8 Unexpected Reasons You’re Always Thirsty
Feeling parched all day long? Check out these reasons why you might always be reaching for a glass of water.
Your diet has too much salt in it
Salt pulls water out of cells and forces the body to conserve as much water as possible, which is why you urinate less when you eat too much salt. The water-deprived cells send a chemical message to the brain asking for more water, and you start to feel excessive thirst. Cut down on your salt intake and make sure you’re drinking enough water. Watch out for these other sneaky dehydration symptoms.
You went for a morning run
“You’re going to need to drink more on days when you sweat more,” says Peter Mayock, MD, medical director of the West Town Adult Clinic of the Erie Family Health Center in Chicago. When you exercise, you lose fluids through sweat, and if you don’t replace that fluid, you could end up with excessive thirst. There isn’t one formula as to how much you should be drinking, but Dr. Mayock says listen to your body.
You’ve been out in the sun for too long
When summer finally arrives, you spend more time in the great outdoors, whether it’s in a park, on a beach, or in your backyard. Even if you’re not running around, you can still become dehydrated, especially in the hot sunlight. If you know you’re going to be outside all day, make sure you have a water bottle handy. Don’t miss these myths about hydration you need to stop believing.
You might have diabetes
Some patients mistake diabetes for dehydration. “With dehydration, your body wants to preserve liquids,” Dr. Mayock says. “With diabetes, the sugar is spilling and forcing you to urinate more often.” He says most of his patients exhibit three signs of diabetes: excessive thirst, excessive urination, and blurred vision. If you’re experiencing all three, talk to your doctor about your concerns. (We are talking about diabetes mellitus here, but your thirst could be a symptom of diabetes insipidus, too.)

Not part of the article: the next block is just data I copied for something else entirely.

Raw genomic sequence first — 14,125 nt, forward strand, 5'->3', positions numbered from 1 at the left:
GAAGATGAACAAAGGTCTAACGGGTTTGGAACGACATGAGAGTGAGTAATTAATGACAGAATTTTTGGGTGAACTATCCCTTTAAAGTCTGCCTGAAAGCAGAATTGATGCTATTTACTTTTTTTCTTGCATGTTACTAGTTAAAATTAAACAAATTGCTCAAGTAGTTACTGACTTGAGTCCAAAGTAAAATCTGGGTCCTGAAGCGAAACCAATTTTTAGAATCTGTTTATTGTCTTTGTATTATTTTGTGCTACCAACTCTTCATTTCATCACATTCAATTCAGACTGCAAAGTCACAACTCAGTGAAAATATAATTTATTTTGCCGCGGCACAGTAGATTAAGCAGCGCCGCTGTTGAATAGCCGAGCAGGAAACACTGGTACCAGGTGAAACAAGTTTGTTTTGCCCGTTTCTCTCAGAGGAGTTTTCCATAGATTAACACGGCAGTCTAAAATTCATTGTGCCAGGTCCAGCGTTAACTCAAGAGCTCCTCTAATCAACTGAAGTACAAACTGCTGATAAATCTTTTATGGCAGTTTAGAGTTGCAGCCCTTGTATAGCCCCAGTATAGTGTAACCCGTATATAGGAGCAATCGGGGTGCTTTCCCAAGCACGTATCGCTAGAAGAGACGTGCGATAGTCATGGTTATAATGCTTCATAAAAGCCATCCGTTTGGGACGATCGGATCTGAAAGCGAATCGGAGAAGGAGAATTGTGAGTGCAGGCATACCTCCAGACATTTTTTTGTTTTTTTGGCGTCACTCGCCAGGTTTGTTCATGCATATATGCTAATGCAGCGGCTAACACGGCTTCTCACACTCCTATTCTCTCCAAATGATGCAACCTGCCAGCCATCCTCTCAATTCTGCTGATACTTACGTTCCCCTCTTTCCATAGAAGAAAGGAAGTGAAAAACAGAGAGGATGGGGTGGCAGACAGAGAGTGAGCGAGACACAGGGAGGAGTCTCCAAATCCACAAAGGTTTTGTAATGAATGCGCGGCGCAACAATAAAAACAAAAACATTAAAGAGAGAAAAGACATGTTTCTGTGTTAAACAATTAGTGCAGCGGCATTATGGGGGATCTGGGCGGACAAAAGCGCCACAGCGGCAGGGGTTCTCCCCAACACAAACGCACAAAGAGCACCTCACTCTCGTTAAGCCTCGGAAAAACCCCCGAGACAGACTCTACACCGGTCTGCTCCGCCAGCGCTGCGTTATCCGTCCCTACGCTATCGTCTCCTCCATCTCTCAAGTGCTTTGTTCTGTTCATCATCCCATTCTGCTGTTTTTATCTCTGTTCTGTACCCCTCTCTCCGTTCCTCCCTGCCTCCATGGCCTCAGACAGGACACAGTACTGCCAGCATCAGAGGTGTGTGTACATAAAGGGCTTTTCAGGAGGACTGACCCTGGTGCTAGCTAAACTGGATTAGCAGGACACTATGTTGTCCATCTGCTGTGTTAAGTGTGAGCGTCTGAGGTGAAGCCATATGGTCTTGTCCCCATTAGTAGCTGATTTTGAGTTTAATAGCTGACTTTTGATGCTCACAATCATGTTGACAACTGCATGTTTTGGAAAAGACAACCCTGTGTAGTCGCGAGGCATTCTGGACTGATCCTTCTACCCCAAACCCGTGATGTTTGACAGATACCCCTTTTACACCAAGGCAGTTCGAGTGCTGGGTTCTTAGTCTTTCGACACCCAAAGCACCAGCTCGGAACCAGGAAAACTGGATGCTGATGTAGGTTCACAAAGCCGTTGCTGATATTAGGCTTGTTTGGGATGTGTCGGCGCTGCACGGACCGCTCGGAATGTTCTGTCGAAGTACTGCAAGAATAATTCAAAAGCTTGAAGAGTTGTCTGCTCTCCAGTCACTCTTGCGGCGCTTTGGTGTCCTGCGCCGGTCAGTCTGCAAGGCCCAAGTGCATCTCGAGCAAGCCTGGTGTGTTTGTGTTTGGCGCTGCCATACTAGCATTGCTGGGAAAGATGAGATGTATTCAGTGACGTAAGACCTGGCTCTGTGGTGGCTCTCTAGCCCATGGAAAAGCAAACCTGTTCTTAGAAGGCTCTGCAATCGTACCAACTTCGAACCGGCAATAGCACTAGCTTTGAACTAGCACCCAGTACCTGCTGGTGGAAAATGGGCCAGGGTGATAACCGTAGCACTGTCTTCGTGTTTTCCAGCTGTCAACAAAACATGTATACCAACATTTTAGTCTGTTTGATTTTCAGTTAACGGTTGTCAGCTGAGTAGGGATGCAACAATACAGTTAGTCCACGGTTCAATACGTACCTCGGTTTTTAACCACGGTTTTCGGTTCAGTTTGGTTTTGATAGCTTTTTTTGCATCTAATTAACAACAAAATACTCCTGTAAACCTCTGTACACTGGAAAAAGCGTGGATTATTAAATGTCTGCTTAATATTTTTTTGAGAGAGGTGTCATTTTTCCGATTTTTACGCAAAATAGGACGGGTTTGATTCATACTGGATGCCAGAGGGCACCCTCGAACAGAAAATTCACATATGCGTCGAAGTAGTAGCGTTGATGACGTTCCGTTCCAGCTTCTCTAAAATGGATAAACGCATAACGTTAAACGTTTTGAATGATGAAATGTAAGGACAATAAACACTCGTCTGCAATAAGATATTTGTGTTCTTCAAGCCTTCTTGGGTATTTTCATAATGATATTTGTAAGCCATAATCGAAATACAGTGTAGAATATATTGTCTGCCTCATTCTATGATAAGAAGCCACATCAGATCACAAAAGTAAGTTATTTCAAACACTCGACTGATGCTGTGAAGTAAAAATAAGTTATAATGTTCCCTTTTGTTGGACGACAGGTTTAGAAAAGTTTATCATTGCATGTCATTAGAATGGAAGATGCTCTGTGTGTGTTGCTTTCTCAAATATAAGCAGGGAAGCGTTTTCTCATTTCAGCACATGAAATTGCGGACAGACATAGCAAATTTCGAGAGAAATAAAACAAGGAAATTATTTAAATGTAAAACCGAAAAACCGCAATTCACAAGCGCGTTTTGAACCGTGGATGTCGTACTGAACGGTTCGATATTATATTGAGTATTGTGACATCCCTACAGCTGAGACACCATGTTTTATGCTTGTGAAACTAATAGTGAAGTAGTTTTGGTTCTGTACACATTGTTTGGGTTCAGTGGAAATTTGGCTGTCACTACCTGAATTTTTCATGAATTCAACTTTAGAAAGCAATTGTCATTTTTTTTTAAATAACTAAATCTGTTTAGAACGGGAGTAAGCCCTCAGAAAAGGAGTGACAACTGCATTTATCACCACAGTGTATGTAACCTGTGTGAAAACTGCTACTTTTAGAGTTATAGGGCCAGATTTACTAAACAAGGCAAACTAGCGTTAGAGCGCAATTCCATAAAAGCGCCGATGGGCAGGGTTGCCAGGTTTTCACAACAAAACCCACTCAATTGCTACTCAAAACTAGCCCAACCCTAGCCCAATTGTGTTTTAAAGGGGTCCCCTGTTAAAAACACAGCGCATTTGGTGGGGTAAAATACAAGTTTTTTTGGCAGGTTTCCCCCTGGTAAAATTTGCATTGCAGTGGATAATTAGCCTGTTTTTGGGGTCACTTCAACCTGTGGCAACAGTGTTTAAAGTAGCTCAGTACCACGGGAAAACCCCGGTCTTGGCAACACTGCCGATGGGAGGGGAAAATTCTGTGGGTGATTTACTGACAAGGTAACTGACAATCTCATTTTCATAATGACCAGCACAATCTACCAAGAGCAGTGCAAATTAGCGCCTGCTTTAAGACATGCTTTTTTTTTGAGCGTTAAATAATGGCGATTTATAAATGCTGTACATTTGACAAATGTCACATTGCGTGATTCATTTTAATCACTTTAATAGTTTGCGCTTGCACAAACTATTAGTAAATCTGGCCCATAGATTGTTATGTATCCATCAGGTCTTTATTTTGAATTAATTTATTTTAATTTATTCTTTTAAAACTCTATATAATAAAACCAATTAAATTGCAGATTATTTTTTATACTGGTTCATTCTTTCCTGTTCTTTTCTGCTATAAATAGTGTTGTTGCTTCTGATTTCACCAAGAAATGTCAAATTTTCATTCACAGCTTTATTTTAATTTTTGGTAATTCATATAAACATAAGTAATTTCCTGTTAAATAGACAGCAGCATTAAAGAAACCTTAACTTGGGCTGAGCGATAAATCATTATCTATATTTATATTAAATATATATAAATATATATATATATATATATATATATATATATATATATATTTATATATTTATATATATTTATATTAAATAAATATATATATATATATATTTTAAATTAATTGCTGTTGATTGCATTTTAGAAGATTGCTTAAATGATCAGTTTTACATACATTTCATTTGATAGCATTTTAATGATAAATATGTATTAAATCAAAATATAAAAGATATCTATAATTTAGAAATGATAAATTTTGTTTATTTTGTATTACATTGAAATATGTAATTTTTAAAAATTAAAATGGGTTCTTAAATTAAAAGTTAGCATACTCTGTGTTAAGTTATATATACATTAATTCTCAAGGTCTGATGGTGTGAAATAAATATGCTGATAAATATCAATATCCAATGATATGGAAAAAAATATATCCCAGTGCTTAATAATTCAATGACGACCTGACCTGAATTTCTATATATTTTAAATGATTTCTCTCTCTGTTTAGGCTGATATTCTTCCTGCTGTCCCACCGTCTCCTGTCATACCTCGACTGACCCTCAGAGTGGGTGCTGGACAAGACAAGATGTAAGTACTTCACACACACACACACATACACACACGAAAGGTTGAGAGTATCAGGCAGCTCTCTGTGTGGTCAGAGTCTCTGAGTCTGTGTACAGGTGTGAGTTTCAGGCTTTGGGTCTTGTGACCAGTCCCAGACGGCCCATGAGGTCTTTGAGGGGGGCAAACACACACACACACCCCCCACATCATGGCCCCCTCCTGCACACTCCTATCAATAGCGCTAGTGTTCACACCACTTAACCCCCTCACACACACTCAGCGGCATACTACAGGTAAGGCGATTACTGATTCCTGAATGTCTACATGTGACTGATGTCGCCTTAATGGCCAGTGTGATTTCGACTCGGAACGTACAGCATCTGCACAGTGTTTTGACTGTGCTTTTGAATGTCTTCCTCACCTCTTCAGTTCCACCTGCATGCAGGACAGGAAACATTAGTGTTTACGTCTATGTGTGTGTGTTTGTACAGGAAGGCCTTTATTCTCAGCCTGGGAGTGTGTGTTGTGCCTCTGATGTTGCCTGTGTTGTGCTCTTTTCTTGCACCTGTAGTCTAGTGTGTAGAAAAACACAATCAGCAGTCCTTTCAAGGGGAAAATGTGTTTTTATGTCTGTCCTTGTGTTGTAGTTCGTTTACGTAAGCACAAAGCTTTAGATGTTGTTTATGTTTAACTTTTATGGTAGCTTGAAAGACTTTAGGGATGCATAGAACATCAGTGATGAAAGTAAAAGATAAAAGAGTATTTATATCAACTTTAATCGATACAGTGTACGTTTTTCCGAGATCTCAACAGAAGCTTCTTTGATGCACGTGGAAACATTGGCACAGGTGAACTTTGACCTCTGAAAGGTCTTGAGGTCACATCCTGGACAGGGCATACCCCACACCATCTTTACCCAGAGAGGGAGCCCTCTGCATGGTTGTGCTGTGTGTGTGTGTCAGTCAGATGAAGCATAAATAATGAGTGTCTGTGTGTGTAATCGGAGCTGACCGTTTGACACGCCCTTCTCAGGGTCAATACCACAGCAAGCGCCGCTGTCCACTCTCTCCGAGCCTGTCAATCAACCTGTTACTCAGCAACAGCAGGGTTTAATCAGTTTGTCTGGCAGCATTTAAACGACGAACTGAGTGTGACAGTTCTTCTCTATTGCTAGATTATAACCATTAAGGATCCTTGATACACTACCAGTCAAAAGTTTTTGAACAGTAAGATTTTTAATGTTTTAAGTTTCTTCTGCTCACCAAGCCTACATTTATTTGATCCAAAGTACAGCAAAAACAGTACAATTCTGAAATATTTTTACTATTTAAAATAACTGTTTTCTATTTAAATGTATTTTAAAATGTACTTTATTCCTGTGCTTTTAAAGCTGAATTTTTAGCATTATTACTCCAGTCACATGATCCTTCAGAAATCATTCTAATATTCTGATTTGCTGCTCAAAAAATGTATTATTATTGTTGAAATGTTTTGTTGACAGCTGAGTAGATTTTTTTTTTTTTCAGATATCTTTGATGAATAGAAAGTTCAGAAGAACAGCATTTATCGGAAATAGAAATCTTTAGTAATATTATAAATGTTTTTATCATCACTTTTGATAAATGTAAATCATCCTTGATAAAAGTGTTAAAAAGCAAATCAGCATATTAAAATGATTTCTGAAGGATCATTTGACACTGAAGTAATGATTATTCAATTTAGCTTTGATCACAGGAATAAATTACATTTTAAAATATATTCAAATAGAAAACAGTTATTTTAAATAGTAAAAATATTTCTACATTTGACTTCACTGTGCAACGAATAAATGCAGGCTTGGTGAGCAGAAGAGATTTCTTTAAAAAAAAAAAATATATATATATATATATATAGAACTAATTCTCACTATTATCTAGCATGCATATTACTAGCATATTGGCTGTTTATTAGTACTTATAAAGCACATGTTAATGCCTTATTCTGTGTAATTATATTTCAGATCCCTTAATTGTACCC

You have xerostomia, better known as dry mouth
Some rare conditions do cause dry mouth, says Dr. Mayock. When the saliva glands in the mouth don’t produce enough saliva, you may feel you need to drink more water to get rid of the feeling. If your feelings of dry mouth persist, visit your doctor for more information. Check out these ways your body changes when you start drinking enough water.
You could be anemic
Your body relies on healthy blood cells to carry blood throughout the body. Mild anemia usually won’t cause excessive thirst, but if your condition becomes severe, you may feel thirsty as well as dizzy and sweaty.
Your medication is drying you out
“There are a number of medications that affect your mouth and can make you have a dry mouth,” Dr. Mayock says. For example, antihistamines, certain antidepressants, and diuretics for high blood pressure list dry mouth as a potential side effect. Again, talk with your doctor if your excessive thirst is concerning you.
You miscounted how many glasses of water you’ve had
“The number-one cause of thirst is just not drinking enough water,” says Dr. Mayock. As a good rule of thumb, drink one glass of water with each meal and two in between meals, he suggests. If it helps, set an alarm on your phone and have it go off once every two hours. This will be your reminder to either drink a glass of water or down what’s left in your water bottle and fill it back up. Next, learn these 13 tricks that guarantee you’ll drink enough water.
- Peter Mayock, MD, medical director of the West Town Adult Clinic of the Erie Family Health Center in Chicago.
- UC Davis Library: "Osmosis: Why Drinking Salt Water Causes Dehydration."
- UPMC Sports Medicine: "Hydration: The Importance of Replacing Sweat Losses."
- MayoClinic.org: "Dehydration."
- The American Academy of Oral Medicine: "Xerostomia."
- MayoClinic.org: "Anemia."